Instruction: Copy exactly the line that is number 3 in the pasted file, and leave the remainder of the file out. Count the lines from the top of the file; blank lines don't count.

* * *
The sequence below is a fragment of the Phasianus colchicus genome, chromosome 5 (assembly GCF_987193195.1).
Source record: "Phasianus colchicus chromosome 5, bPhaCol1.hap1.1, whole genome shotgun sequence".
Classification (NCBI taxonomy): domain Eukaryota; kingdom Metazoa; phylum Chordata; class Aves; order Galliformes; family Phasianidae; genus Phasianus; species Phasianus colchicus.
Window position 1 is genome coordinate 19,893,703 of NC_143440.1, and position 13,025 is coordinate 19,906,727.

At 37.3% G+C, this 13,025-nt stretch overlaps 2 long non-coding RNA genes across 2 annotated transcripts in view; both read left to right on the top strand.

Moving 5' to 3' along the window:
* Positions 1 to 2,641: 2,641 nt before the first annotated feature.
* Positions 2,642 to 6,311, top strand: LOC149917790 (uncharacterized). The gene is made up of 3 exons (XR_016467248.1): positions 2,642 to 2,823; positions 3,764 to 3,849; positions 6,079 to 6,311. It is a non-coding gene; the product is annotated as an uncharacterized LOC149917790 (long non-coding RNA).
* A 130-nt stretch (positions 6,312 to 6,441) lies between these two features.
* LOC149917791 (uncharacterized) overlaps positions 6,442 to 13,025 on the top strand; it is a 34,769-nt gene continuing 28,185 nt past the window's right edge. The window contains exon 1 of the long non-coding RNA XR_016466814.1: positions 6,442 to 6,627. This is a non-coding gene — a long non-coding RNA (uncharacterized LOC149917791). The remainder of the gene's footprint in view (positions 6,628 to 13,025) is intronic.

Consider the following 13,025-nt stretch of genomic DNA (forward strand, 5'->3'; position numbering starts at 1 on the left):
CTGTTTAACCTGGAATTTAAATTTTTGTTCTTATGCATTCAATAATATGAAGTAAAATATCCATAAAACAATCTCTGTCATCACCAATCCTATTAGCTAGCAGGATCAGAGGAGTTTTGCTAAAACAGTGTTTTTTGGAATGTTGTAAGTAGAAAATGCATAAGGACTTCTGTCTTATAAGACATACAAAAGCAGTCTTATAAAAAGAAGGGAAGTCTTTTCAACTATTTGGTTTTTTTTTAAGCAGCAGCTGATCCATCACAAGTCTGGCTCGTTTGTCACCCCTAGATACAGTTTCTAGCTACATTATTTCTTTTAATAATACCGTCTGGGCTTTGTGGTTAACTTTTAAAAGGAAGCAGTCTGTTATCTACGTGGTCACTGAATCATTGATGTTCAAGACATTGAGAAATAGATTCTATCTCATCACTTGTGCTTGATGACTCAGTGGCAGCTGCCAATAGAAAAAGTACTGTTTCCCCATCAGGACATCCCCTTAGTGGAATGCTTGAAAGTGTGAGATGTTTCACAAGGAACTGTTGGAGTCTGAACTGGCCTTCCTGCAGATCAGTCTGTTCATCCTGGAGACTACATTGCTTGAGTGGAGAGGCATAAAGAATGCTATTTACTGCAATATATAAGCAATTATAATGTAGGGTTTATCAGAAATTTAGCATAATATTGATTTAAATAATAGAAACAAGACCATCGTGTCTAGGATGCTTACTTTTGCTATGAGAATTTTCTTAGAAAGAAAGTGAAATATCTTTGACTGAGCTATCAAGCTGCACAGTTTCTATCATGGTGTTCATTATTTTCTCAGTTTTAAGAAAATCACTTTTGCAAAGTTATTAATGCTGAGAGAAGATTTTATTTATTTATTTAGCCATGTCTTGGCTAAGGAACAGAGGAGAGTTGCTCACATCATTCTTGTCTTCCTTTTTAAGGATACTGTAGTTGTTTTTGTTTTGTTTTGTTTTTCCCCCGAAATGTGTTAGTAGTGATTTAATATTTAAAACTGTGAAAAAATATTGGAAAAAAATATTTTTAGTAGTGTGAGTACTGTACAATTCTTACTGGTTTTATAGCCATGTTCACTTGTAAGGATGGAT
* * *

Classification (NCBI taxonomy): domain Eukaryota; kingdom Metazoa; phylum Chordata; class Aves; order Galliformes; family Phasianidae; genus Phasianus; species Phasianus colchicus.